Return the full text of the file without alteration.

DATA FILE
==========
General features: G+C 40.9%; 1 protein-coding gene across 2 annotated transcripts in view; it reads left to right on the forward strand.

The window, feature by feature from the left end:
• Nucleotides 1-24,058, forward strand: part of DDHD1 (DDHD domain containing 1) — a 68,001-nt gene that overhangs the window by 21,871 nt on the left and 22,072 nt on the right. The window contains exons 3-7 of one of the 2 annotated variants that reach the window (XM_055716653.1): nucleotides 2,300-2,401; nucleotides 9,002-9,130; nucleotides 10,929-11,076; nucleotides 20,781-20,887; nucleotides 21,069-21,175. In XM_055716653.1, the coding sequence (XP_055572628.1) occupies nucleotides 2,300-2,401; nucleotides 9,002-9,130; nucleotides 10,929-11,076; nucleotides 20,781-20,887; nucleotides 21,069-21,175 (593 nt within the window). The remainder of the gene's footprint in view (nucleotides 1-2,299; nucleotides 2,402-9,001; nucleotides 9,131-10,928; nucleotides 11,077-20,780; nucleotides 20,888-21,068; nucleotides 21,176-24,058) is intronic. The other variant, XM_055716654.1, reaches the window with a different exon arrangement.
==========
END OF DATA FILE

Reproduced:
General features: G+C 40.9%; 1 protein-coding gene across 2 annotated transcripts in view; it reads left to right on the forward strand.

The window, feature by feature from the left end:
• Nucleotides 1-24,058, forward strand: part of DDHD1 (DDHD domain containing 1) — a 68,001-nt gene that overhangs the window by 21,871 nt on the left and 22,072 nt on the right. The window contains exons 3-7 of one of the 2 annotated variants that reach the window (XM_055716653.1): nucleotides 2,300-2,401; nucleotides 9,002-9,130; nucleotides 10,929-11,076; nucleotides 20,781-20,887; nucleotides 21,069-21,175. In XM_055716653.1, the coding sequence (XP_055572628.1) occupies nucleotides 2,300-2,401; nucleotides 9,002-9,130; nucleotides 10,929-11,076; nucleotides 20,781-20,887; nucleotides 21,069-21,175 (593 nt within the window). The remainder of the gene's footprint in view (nucleotides 1-2,299; nucleotides 2,402-9,001; nucleotides 9,131-10,928; nucleotides 11,077-20,780; nucleotides 20,888-21,068; nucleotides 21,176-24,058) is intronic. The other variant, XM_055716654.1, reaches the window with a different exon arrangement.